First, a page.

Unnatural Treasure

The Columbia River Gorge Burned. We Could Make That a Good Thing.

A manifesto for our beloved national landmark, after the flames.

By Randy Gragg Illustrations by Amy Martin November 20, 2017 Published in the December 2017 issue of Portland Monthly

A little over a century before a smoke-bomb-tossing teenager allegedly sparked a fire that torched a wide swath of the Columbia River Gorge, lumbermen clear-cut it. The images of charred Doug firs and cottonwoods that emerged after September’s fire were tough to see. But a circa-1910s photo of Multnomah Falls shows the old-growth forest slashed to mere stumps. The Gorge survived that clumsy haircut to live another picturesque day. So, too, will it outlive its recent scorching.

Yes, the fiery photos and videos that raged across social media seared Oregon’s collective heart. Whole towns faced losing everything. Beloved trails and vistas—Eagle Creek, Oneonta Gorge, Angel’s Rest, to name a few—will take a generation to restore. Thick smoke and I-84’s 19-day closure choked Gorge tourism in a vital season. A predicted La Niña winter could unleash perilous landslides and debris flows.

In the long run, however, the Eagle Creek blaze may yet prove more of a gift to the Gorge than a tragedy. “The only thing that would have been better is for it to have happened 40, 20, or even 10 years earlier,” says Robin Dobson, longtime ecologist with the US Forest Service’s Columbia River Gorge National Scenic Area Division. “Fire is what makes the forest resilient. It isn’t the enemy. It’s part of a system.”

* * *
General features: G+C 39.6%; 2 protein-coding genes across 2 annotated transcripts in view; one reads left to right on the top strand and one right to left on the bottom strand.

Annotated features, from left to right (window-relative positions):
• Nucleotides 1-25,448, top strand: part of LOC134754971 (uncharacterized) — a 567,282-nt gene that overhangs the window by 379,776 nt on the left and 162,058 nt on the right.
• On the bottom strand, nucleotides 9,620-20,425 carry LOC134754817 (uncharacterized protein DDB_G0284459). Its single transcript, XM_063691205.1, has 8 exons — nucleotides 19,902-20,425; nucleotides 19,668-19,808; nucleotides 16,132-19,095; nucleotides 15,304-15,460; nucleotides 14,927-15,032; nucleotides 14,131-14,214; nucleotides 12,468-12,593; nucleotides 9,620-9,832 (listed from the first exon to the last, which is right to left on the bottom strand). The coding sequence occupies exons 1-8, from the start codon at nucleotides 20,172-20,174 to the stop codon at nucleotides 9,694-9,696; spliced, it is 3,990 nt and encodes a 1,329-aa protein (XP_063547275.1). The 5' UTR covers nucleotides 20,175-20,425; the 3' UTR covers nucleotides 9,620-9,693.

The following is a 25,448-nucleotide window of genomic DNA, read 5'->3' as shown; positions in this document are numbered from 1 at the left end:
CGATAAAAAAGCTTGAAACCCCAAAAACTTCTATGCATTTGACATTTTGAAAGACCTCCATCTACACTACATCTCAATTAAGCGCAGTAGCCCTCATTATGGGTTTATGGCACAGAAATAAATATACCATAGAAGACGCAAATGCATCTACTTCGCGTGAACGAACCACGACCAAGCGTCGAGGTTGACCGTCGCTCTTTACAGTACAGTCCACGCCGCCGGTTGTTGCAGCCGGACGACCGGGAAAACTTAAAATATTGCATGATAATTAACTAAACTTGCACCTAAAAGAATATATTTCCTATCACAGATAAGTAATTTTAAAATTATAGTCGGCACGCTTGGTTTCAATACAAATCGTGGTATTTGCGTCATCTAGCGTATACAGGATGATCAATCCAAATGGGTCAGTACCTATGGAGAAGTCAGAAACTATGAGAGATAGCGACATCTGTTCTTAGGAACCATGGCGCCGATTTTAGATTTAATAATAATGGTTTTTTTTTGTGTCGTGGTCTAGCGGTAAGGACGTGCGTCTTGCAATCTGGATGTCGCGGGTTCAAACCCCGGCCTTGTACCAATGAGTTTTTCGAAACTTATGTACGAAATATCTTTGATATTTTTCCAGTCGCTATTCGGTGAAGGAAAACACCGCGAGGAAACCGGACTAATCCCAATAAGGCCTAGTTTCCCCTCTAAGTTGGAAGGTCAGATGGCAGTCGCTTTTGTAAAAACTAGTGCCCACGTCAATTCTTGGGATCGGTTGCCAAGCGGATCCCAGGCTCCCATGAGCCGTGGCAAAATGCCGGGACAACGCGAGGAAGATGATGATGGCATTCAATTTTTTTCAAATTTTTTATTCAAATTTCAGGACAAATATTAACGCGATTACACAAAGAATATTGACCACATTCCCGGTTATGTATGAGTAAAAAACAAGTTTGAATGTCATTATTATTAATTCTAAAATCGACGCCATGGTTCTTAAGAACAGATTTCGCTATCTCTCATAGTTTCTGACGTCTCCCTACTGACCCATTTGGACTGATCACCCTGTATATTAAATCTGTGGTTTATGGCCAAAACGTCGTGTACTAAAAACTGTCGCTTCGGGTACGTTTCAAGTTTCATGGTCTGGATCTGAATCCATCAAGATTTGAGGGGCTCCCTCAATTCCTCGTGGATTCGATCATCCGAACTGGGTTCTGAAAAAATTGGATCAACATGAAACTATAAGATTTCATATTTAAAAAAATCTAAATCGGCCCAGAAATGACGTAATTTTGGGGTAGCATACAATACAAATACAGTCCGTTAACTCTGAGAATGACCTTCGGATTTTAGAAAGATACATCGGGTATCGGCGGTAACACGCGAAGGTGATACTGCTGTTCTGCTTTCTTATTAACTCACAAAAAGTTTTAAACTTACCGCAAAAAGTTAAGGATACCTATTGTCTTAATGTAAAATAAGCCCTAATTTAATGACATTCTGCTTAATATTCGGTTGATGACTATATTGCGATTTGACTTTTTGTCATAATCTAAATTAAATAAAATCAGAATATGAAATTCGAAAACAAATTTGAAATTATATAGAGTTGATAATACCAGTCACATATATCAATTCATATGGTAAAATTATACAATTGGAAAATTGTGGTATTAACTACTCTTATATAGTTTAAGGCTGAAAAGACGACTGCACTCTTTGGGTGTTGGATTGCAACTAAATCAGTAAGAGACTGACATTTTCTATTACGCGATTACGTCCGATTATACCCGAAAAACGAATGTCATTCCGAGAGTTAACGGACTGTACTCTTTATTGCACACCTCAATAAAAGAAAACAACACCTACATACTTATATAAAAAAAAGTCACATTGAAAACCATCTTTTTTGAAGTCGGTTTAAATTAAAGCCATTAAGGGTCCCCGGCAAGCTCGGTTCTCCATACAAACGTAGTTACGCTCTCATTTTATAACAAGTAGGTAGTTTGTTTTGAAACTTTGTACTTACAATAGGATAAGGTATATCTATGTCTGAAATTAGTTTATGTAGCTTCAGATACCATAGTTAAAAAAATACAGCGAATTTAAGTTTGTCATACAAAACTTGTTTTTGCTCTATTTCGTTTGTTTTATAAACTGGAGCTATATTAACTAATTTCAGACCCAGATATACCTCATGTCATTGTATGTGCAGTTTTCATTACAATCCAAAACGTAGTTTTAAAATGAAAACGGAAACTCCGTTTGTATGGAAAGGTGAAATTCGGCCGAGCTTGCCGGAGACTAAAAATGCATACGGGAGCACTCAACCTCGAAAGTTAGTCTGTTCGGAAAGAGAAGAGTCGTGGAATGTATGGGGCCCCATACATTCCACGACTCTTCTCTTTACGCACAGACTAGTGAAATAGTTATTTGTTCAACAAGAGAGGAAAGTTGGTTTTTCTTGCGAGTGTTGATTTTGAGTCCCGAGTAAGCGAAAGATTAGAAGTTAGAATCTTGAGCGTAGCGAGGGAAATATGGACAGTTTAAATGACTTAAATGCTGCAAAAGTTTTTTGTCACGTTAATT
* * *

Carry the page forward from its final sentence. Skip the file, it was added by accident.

That “system” has grown into a unique amalgam of roads, rails, trails, dams, cities, and attractions that have shaped one of the most visited, industrialized, and populated scenic destinations in the world. Northwest historian Richard White most aptly described the river and the Gorge as “The Organic Machine.”

The fire got our attention, reminding us how treasured and vulnerable the Gorge is for visitor and resident alike. With many of the most popular hiking trails and large stretches of the Historic Columbia River Highway closed indefinitely, we have an unexpected opportunity to pause and reflect. The 1986 Congressional act that established the Columbia Gorge Scenic Area—limiting development and protecting wild land in a 290,000-plus-acre area also studded with cities, towns, dams, and ports—required a governing management plan, to be updated every decade. The current revision is now four years overdue; in general, the plan has never accounted for now-imminent changes and threats that could transform the Gorge more drastically than any smoke bomb.

“This is a planning opportunity you don’t often get,” says Kevin Gorman, executive director of Friends of the Columbia Gorge. “It’s not a blank canvas, but we now have some room to rethink.”

Nature and humans codesigned the Gorge landscape. We now need to redesign it.

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Image: Amy Martin

Efforts to balance beauty with commerce in the Gorge tend to run long on grand visions, but have often demanded last-minute saves. In the 1910s, a Seattle railroad entrepreneur, Sam Hill, led the charge to build “America’s first scenic highway.” Road designer Samuel Lancaster elegantly curved the road along, around, and through the Gorge’s cliffs. John Baptiste Yeon, a former lumber baron, worked shoulder to shoulder alongside 2,200 men, many of them immigrant Italian stonemasons, to craft basalt escarpments, arched-concrete guardrails, and bridges, even working around especially picturesque trees.